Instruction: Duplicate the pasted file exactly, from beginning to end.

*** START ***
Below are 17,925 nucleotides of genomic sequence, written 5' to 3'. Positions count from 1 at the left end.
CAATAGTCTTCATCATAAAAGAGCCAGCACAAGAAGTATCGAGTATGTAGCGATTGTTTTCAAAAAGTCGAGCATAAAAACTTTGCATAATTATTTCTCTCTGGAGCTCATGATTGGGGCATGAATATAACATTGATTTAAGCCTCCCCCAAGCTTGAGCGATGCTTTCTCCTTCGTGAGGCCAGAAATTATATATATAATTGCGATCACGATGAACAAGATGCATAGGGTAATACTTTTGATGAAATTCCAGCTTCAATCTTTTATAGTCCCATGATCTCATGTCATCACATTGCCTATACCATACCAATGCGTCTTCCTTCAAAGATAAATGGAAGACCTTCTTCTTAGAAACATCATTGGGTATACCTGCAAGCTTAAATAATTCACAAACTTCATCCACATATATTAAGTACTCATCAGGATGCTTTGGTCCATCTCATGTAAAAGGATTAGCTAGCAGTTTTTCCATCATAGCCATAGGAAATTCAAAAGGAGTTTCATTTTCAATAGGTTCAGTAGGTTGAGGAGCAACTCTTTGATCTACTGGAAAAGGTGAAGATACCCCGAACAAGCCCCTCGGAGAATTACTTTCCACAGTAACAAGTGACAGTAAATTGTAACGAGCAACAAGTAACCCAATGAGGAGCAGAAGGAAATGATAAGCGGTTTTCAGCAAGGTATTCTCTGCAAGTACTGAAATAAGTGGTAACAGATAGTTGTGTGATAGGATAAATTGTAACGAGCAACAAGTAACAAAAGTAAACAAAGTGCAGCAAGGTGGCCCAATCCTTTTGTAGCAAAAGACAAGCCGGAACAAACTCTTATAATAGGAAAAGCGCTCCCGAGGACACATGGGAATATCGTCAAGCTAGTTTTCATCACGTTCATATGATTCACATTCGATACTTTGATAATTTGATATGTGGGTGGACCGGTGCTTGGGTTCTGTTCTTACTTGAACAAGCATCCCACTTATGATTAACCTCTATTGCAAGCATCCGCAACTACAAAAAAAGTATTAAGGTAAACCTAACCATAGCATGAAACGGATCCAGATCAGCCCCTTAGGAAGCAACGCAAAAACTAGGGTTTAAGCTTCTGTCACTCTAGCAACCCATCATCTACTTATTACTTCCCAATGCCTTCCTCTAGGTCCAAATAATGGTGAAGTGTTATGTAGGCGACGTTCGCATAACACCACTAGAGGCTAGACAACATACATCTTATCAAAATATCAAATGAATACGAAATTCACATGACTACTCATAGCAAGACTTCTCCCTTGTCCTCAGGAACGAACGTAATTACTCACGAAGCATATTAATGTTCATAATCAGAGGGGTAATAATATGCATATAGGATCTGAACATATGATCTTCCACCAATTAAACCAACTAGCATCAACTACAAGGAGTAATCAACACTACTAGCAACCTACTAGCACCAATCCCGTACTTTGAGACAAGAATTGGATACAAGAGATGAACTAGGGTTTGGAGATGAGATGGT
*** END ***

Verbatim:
Below are 17,925 nucleotides of genomic sequence, written 5' to 3'. Positions count from 1 at the left end.
CAATAGTCTTCATCATAAAAGAGCCAGCACAAGAAGTATCGAGTATGTAGCGATTGTTTTCAAAAAGTCGAGCATAAAAACTTTGCATAATTATTTCTCTCTGGAGCTCATGATTGGGGCATGAATATAACATTGATTTAAGCCTCCCCCAAGCTTGAGCGATGCTTTCTCCTTCGTGAGGCCAGAAATTATATATATAATTGCGATCACGATGAACAAGATGCATAGGGTAATACTTTTGATGAAATTCCAGCTTCAATCTTTTATAGTCCCATGATCTCATGTCATCACATTGCCTATACCATACCAATGCGTCTTCCTTCAAAGATAAATGGAAGACCTTCTTCTTAGAAACATCATTGGGTATACCTGCAAGCTTAAATAATTCACAAACTTCATCCACATATATTAAGTACTCATCAGGATGCTTTGGTCCATCTCATGTAAAAGGATTAGCTAGCAGTTTTTCCATCATAGCCATAGGAAATTCAAAAGGAGTTTCATTTTCAATAGGTTCAGTAGGTTGAGGAGCAACTCTTTGATCTACTGGAAAAGGTGAAGATACCCCGAACAAGCCCCTCGGAGAATTACTTTCCACAGTAACAAGTGACAGTAAATTGTAACGAGCAACAAGTAACCCAATGAGGAGCAGAAGGAAATGATAAGCGGTTTTCAGCAAGGTATTCTCTGCAAGTACTGAAATAAGTGGTAACAGATAGTTGTGTGATAGGATAAATTGTAACGAGCAACAAGTAACAAAAGTAAACAAAGTGCAGCAAGGTGGCCCAATCCTTTTGTAGCAAAAGACAAGCCGGAACAAACTCTTATAATAGGAAAAGCGCTCCCGAGGACACATGGGAATATCGTCAAGCTAGTTTTCATCACGTTCATATGATTCACATTCGATACTTTGATAATTTGATATGTGGGTGGACCGGTGCTTGGGTTCTGTTCTTACTTGAACAAGCATCCCACTTATGATTAACCTCTATTGCAAGCATCCGCAACTACAAAAAAAGTATTAAGGTAAACCTAACCATAGCATGAAACGGATCCAGATCAGCCCCTTAGGAAGCAACGCAAAAACTAGGGTTTAAGCTTCTGTCACTCTAGCAACCCATCATCTACTTATTACTTCCCAATGCCTTCCTCTAGGTCCAAATAATGGTGAAGTGTTATGTAGGCGACGTTCGCATAACACCACTAGAGGCTAGACAACATACATCTTATCAAAATATCAAATGAATACGAAATTCACATGACTACTCATAGCAAGACTTCTCCCTTGTCCTCAGGAACGAACGTAATTACTCACGAAGCATATTAATGTTCATAATCAGAGGGGTAATAATATGCATATAGGATCTGAACATATGATCTTCCACCAATTAAACCAACTAGCATCAACTACAAGGAGTAATCAACACTACTAGCAACCTACTAGCACCAATCCCGTACTTTGAGACAAGAATTGGATACAAGAGATGAACTAGGGTTTGGAGATGAGATGGT